Toll-Like Receptor Overview
Bridging innate and adaptive immune responses
Members of the Toll-like receptor (TLR) family are responsible for the recognition of pathogen-associated molecular patterns (PAMPs) expressed by a wide spectrum of infectious agents. To date, over thirteen TLRs have been reported in human and mouse. TLRs activate the NF-κB pathway, which regulates cytokine expression, through several adaptor molecules including MyD88, TIRAP/Mal and TRIF. Activation of the NF-kB pathway links innate and adaptive immune response by production of inflammatory cytokines such as IL-1, IL-6, IL-8, TNF alpha, IL-12, chemokines and induction of costimulatory molecules such as CD80, CD86, and CD40. In addition to induction of the cytokine network, MyD88 binds FADD and triggers apoptosis through the Caspase cascade. Hence, activation of the apoptosis pathway via TLRs appears to contribute to the repertoire of defense mechanisms utilized by the innate immune response.
Constitutive expression (albeit at very low levels with some family members) of human TLR1, 2, 4 and mouse TLR4/MD2 and TLR2 on the surface of myeloid lineage cells has been confirmed with specific mAbs. Activation-induced upregulation of TLR2 and 4 on other cell types such as endothelial cells, epithelial cells and others have also been reported in the literature. TLR3, TLR7, TLR8 and TLR9 are localized mainly in endosomal/lysosomal compartments. Human TLR3 is detected in human fibroblast cell lines and TLR9 in in vitro-derived DCs. Specific antibodies to other members of human and mouse TLRs are used to correlate and confirm the expression of these molecules at the protein and mRNA levels.
Evidence implicates the involvement of the TLR family in a spectrum of systemic disorders following bacterial infections including sepsis, cardiac ischemia, peridontitis and cerebral palsy. The rapid pace of research in the TLR family shall elucidate their functions and potential therapeutic interventions.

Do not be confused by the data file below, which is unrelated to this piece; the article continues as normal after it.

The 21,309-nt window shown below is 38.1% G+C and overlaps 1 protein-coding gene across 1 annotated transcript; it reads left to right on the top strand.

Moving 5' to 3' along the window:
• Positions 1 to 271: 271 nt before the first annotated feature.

Expression of mouse TLR2 on the surface of CD11b (Mac1)+ splenic cells. Mouse spleen cells were simultaneously stained with anti-CD11b-APC and anti-TLR2-FITC. Viable cells were gated for analysis. Plot above shows staining of a subset of CD11b+ cells that express TLR2 (purple population).
TLR4 is a pattern recognition receptor and signaling molecule, responding to bacterial lipoproteins, which has been implicated in innate immunity and inflammation. TLR4 physically associates with another molecule called MD-2, and together with CD14, this complex is responsible for LPS recognition and signaling. TLR4 is expressed by peripheral blood monocytes. Most TLR cell surface expression, especially TLR1 and TLR4, occurs at low levels on monocytes and at even lower levels on other cell types including granulocytes and immature dendritic cells (iDC). While the exact mechanism is not clearly defined at the present time, antibodies to TLR4 have been reported to inhibit the LPS-induced cytokine production by human PBMCs and mouse peritoneal macrophages.
TLR4 Inhibition of TNF alpha secretion by human PBMCs
2x10e6 ml human PBMCs were treated with 10 ng/ml LPS for 24 hours. Cells in the Anti-TLR4 treated sample were preincubated with 20 ug/ml HTA 125 for one hour prior to addition of LPS. TNF alpha secretion was measured using human TNF alpha Ready-Set-Go! ELISA set.